Acinetobacter, Pseudomonas, and Lysinibacillus species are strictly aerobic bacteria and are not usual members of the gut microflora [49]. Although these species of bacteria may not be able to survive in the gut when facing different growth conditions and changed environments, they can potentially share and transmit antibiotic resistance genes or virulence genes to other bacteria. Other studies have corroborated the role of the Acinetobacter and Pseudomonas taxa in the persistence of antibiotic resistance genes in manure-treated soils [50]. In our study, we also found that three genera of bacteria appeared in all types of samples, with Acinetobacter and Streptococcus being more abundant in fresh feces and manure than in soil and Pseudomonas being more abundant in soil and manure than in fresh feces. The abundance of Staphylococcus in manure was higher than that in fresh feces and soil, the most important member of this genus being S. aureus. S. aureus is still described as one of the most frequently isolated etiological agents associated with bovine intramammary infections [51, 52], and some studies have shown a high incidence of S. aureus with genomic variation in resistance genes, which may pose a threat to public and animal health in Ningxia Province, China [53]. These pathogens displayed differences in antimicrobial resistance and could serve as carriers introducing antibiotic resistance genes into the food chain. Our results suggested that the application of poorly treated dairy manure as a soil amendment or organic fertilizer poses a potential risk for food safety and public health due to the potential transmission of antibiotic resistance genes or virulence genes and the possibility of introducing zoonotic pathogens into the environment. Therefore, accumulation of manure without any further treatment poses a direct hazard to the farm environment and the surroundings, which is a security risk for dairy farming and human public health.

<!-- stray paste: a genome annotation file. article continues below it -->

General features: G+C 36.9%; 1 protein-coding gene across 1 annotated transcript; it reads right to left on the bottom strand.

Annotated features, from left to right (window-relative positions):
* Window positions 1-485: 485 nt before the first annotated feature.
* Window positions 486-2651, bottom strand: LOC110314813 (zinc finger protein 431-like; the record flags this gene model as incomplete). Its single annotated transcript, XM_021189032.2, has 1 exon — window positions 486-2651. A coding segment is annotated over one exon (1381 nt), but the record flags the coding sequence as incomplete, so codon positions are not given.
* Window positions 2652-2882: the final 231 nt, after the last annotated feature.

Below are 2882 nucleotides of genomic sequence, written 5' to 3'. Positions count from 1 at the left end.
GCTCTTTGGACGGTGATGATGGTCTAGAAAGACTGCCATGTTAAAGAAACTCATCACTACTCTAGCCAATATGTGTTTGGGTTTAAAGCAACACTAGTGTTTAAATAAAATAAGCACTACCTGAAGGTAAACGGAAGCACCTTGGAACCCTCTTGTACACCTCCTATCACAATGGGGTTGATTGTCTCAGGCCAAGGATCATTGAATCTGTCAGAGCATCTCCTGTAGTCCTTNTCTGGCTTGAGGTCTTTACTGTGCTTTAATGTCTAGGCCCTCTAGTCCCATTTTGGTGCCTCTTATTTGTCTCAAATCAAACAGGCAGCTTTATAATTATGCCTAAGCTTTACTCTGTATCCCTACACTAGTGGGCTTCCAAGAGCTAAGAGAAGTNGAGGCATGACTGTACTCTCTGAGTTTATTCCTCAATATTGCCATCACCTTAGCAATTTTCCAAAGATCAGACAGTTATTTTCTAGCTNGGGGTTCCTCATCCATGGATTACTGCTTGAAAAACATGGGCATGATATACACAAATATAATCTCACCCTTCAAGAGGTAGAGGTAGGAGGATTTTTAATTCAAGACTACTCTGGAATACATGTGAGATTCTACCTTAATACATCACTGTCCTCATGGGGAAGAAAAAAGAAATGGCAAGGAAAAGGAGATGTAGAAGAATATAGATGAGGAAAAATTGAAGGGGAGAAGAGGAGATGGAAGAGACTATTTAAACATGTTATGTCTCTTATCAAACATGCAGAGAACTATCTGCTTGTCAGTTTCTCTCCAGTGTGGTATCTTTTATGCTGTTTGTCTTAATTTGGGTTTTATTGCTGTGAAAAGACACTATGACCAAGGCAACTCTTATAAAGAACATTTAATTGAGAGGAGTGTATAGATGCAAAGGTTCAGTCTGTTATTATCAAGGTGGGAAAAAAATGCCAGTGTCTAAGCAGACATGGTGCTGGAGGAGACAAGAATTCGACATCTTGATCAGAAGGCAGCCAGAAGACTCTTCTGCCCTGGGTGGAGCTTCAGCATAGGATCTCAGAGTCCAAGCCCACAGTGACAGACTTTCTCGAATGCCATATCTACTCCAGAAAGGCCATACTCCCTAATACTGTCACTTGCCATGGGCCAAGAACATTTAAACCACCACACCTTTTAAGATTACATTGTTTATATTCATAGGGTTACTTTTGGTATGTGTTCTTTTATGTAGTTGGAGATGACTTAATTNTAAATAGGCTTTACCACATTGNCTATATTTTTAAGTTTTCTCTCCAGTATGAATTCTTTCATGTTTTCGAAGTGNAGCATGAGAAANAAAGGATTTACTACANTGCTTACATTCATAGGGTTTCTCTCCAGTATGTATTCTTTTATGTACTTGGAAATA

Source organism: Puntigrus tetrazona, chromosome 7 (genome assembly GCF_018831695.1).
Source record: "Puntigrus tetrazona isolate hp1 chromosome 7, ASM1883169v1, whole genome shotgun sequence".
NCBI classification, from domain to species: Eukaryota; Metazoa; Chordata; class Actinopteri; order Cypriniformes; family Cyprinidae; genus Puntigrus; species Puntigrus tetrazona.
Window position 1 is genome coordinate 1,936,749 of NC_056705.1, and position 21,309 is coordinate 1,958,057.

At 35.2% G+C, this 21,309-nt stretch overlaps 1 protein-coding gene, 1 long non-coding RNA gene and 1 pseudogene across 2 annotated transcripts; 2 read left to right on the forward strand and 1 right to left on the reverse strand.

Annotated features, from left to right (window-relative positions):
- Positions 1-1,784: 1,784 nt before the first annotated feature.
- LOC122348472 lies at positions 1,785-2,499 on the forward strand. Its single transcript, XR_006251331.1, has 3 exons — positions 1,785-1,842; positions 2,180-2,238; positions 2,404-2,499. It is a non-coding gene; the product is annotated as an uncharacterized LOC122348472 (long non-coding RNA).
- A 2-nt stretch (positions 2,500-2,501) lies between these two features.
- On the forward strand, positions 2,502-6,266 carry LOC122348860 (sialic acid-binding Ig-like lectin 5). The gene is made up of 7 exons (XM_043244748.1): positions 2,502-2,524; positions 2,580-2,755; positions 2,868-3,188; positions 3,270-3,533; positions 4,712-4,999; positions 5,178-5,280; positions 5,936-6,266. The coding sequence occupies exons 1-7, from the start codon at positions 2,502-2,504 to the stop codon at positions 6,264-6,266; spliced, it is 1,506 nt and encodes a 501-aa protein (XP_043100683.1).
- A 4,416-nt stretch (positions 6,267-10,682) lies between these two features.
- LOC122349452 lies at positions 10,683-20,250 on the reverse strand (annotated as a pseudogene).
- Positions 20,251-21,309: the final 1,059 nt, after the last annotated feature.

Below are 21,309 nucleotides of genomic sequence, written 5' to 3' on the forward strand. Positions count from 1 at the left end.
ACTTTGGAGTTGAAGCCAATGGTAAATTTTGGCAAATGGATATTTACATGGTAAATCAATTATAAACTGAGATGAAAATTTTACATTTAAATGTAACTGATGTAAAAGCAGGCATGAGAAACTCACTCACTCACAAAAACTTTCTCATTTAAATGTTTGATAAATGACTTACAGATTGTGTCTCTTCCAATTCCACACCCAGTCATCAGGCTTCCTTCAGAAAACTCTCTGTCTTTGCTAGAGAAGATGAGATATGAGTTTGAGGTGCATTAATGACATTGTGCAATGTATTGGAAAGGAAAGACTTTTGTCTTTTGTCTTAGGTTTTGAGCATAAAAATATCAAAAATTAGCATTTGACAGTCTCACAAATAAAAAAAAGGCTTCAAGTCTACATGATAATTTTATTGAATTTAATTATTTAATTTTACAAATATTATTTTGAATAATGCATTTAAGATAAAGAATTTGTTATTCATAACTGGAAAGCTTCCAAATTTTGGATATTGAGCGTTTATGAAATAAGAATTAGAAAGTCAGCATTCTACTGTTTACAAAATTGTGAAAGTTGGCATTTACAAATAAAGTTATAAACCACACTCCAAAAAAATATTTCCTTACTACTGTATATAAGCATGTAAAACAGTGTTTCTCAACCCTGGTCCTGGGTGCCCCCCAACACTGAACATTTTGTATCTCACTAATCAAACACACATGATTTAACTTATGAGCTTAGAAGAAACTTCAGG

Livestock manure is a source of pollution, but it is also a huge organic resource that can been used in many areas after proper treatment. There are many ways for treatment of livestock manure [5456]. Decomposing components of livestock manure is a relatively common method. It is generally believed that composting at the temperature above 50°C for 5-10 days can meet the standard of harmlessness of manure [57, 58], but pathogenic microorganisms cannot be guaranteed during the accumulation process. The lower animals such as maggots and cockroaches can be used to decompose the manure of the livestock. This method can not only process livestock manure but also provide animal protein for feed. Maggots of the fly are very good animal protein feeds [59]. Biological fermentation is another way for treatment of livestock manure. After biological fermentation, harmful microorganisms such as pathogenic bacteria and parasitic eggs can be eliminated. Livestock manure has a high calorific value and can be used as a fuel to obtain heat [60, 61]. Livestock manure is rich in cellulose, which can also be used as a raw material to produce ethanol [62]. All of the above methods can eliminate pathogens to varying degrees; however, more research is needed to explain whether antibiotic residues in manure can be eliminated.